|Posted by Karen M. Wyatt on November 29, 2012 at 12:45 PM|
As I look back on the events of my life in 2012 I keep seeing one theme that has returned to me over and over again: I must learn to let go of my need to control things. I have had some major teaching experiences on this issue - like a bike accident that resulted in a concussion and broken clavicle, and a kidney stone that kept me doubled over in pain for a day. Each time something like that happens I remember that I have to let go and just accept life as it comes. But within a few days I go right back to my worrying, pushing and calculating as I try to make everything work out just as I think it should.
Shortly before my bike accident last March I was reading a publication about marketing and promoting books. It was filled with (literally) 1,000 ideas for getting the word out and selling more books. I devoured those ideas and spent hours and hours each day trying to do each one of the recommended activities, certain that all this work and worry on my part would guarantee that my book got out to the world. But a few days later I was lying in a hospital bed, dazed and confused with a concussion. I panicked because I knew I would be unable to continue my marketing efforts over the next month or so while I recovered. However I was injured badly enough that I had to accept it - there was nothing else I could do.
But then, as often happens in this crazy life, I learned a valuable lesson. During that month of my convalescence - while I was unable to do any marketing for my book - I received publicity in USA Today and The Denver Post AND the foreign translation rights to the book were purchased by a publisher in S. Korea. Just like that - the book got promoted without my efforts!
Throughout the year that same scenario has been repeated multiple times: whenever the events of life have distracted me from trying so hard to send my book out into the world, things begin to flow and move on their own, just as they were intended. It is clear to me that when I try too hard I become an obstacle to the natural course of life, the free flow of energy. So how can I learn from this year of ups and downs and finally remember to let go?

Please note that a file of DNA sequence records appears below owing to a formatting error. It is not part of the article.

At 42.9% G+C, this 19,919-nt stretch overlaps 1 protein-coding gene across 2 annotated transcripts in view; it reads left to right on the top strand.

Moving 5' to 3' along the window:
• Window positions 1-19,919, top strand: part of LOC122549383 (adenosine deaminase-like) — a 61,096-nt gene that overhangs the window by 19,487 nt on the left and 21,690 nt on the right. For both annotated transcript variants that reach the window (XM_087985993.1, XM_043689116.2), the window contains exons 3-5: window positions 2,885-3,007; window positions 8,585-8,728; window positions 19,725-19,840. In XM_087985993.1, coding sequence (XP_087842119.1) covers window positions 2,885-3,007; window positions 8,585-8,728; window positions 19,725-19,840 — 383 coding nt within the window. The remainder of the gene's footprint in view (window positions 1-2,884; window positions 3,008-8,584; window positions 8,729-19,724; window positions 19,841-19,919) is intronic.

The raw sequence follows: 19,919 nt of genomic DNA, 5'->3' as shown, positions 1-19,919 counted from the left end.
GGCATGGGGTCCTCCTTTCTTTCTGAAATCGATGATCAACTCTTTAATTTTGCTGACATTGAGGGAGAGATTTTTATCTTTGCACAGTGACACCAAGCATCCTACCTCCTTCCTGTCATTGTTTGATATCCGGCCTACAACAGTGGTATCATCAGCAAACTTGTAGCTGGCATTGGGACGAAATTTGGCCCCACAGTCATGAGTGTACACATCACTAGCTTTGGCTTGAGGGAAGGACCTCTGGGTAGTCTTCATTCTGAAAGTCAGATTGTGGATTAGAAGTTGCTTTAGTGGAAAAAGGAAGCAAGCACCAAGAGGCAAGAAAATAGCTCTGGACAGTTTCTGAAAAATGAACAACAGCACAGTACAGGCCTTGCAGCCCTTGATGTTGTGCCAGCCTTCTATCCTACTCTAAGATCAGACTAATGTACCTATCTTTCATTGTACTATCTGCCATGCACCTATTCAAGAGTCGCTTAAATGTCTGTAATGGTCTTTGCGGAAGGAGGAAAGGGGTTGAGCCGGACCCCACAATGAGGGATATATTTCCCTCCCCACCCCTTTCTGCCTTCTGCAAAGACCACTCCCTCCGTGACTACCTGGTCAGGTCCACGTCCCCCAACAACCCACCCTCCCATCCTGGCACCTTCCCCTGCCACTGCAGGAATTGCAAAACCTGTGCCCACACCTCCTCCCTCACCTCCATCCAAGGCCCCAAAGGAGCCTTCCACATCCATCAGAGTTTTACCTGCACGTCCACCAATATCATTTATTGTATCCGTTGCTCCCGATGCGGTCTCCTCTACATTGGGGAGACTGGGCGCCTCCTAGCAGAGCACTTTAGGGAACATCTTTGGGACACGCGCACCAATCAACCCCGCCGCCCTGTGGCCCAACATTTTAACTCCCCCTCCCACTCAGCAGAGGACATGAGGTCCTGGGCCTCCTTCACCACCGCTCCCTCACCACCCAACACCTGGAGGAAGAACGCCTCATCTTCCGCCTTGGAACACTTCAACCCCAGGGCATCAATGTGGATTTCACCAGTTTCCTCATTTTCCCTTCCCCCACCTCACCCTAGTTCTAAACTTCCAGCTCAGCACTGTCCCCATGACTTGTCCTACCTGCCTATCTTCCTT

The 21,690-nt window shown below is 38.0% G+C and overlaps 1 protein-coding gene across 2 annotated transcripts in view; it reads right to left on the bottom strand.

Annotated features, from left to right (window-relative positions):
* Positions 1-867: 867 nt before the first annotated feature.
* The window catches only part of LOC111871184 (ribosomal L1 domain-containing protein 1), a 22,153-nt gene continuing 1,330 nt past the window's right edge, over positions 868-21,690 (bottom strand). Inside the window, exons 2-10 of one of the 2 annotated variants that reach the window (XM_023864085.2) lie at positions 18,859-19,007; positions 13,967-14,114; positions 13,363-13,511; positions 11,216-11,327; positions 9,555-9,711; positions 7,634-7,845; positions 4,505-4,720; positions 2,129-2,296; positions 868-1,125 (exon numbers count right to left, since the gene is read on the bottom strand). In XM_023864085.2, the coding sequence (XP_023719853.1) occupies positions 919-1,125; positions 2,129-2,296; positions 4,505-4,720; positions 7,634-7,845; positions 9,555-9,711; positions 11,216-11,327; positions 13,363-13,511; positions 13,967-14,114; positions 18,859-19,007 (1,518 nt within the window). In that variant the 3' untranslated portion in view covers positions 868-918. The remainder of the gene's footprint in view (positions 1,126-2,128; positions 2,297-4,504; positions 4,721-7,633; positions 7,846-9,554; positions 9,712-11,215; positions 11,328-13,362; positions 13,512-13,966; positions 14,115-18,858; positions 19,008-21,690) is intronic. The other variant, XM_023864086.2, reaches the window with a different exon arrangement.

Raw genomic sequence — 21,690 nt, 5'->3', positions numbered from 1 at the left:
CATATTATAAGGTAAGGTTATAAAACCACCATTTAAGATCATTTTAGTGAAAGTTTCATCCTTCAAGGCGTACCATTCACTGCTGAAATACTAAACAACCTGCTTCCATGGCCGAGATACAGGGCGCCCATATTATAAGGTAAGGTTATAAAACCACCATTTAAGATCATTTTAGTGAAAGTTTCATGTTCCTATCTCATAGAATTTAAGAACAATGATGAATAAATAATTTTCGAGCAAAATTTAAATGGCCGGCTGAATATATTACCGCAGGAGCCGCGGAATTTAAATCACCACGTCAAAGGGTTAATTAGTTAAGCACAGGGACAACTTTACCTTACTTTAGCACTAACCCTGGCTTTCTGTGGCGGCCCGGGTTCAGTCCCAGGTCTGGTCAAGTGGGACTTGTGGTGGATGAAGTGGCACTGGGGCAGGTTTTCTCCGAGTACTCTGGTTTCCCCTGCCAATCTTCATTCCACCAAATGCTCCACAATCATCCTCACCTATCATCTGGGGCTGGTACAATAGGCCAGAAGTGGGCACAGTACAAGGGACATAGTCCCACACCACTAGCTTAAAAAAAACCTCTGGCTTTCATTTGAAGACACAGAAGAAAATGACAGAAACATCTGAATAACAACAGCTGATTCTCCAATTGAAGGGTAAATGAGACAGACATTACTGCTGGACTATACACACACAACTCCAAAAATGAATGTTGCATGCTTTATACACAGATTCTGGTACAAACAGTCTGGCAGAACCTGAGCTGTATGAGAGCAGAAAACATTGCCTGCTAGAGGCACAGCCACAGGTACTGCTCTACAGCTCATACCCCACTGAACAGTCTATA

I recognize now that letting go is a process that requires attention every day. I can't just decide once that I am no longer going to try to control things and then be done with it forever. Every day I must check in with myself, watch for those old habits of worry and pushing to arise, and then choose to lighten my grip on my expectations for how life should unfold. The dialogue goes something like this: "The registered letter I mailed took two weeks to arrive at its destination? Oh well, I guess that was the right timing." "The cover file for my book isn't the right size? Oh well, I'll just have to change it." "The tech support person won't return my call? Oh well, I'll just have to wait longer to figure out how to use this software."
And far more often my response has to be: "Oh well, I'll just leave this alone for now and go for a walk. It will work out in time." The message that is beginning to get through to me is that life is really meant to be lived in the moment, free of both regrets from the past and anxiety for the future. There is a certain balance we must strive for between engaging fully in our life's work and letting go of the outcome of that work. I'm still trying to live up to this ideal, moment by moment. But right now ... the sun is shining ... and I think its time to go for that walk I was mentioning.